Last May, President Obama signed a law designed to help thousands of families who are caring for the nation's wounded soldiers. Since then, the parents, spouses, and siblings of post-9/11 veterans have watched the calendar with hope in their eyes.
They were told that help was on the way in their struggles to provide 24-hour care for seriously wounded warriors. It was supposed to arrive Jan. 31. Instead, that day came and went. Heartbroken, hard-working relatives are left to wait some more.
Under the new law, the Department of Veterans Affairs must provide qualified primary caregivers with a monthly stipend, medical insurance, training, counseling, and as much as 30 days of respite care so they can take a break from their overwhelming responsibilities. The law specified the Jan. 31 start date. But the VA failed to meet that deadline and has offered no timetable for completing its draft of regulations for eligibility.
In a development that could be even worse in the long term, the VA said this month that the program Congress earlier estimated would serve 3,500 veterans now is expected to cover just 10 percent of soldiers getting home care who were critically wounded in the Iraq and Afghanistan wars — about 850 people.
Caregivers, veterans organizations, and lawmakers are right to complain. The White House said that the delays were unacceptable, and that it is important to get the details right so benefits go only to those who deserve them.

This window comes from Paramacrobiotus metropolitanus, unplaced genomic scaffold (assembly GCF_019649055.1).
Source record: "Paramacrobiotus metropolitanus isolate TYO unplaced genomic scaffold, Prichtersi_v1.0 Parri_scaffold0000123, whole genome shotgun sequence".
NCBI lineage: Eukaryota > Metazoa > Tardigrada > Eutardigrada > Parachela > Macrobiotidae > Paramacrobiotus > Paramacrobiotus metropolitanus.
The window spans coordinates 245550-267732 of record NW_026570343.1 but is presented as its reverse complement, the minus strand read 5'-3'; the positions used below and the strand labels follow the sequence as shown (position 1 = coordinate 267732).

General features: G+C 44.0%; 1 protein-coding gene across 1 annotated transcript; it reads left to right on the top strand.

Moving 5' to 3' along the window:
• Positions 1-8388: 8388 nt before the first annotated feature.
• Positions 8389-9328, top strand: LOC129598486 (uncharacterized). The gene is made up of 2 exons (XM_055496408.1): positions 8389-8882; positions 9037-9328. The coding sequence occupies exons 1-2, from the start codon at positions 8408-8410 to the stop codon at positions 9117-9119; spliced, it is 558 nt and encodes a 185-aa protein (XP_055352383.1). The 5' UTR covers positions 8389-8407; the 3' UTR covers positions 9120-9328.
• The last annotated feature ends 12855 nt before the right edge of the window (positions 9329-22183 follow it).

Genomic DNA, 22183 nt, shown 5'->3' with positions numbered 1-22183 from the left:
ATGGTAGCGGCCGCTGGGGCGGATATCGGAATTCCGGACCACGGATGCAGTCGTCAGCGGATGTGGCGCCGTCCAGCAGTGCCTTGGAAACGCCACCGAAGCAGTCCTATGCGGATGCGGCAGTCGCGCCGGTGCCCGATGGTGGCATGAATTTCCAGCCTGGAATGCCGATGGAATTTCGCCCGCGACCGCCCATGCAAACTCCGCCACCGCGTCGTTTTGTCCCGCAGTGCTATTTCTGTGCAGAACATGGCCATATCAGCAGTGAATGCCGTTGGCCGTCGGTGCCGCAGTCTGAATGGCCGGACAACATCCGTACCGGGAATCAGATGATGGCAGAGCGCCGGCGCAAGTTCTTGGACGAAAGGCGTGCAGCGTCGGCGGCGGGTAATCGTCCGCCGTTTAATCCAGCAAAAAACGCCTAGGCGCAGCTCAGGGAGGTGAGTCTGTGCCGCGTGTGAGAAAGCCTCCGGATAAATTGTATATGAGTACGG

But the bureaucrats must move faster. They should put themselves in the shoes of an affected family.
Leslie Kammerdiener's son Kevin nearly was killed by a suicide bomber in Afghanistan. She gave up her job and home in Pennsylvania to move to Texas, where she cares for him full-time.
She's not looking for thanks or praise for tending to her son's needs rather than placing him in a VA facility. But she now is financially strapped, doesn't have medical insurance, and is physically and emotionally drained.
She's 45 years old. Her doctor told her she won't make it to 50 if she doesn't find a way to take better care of herself while she cares for her son. Now, instead of worrying only about when help will arrive, Ms. Kammerdiener is left to wonder whether it will come at all, and whether she will be among those who eventually qualify for it.
Family members who care for wounded soldiers do it out of love of their relatives. But they also save taxpayers the cost of providing institutional care.
The caregivers act says they've earned some help in return. It's past time the government gave it to them.
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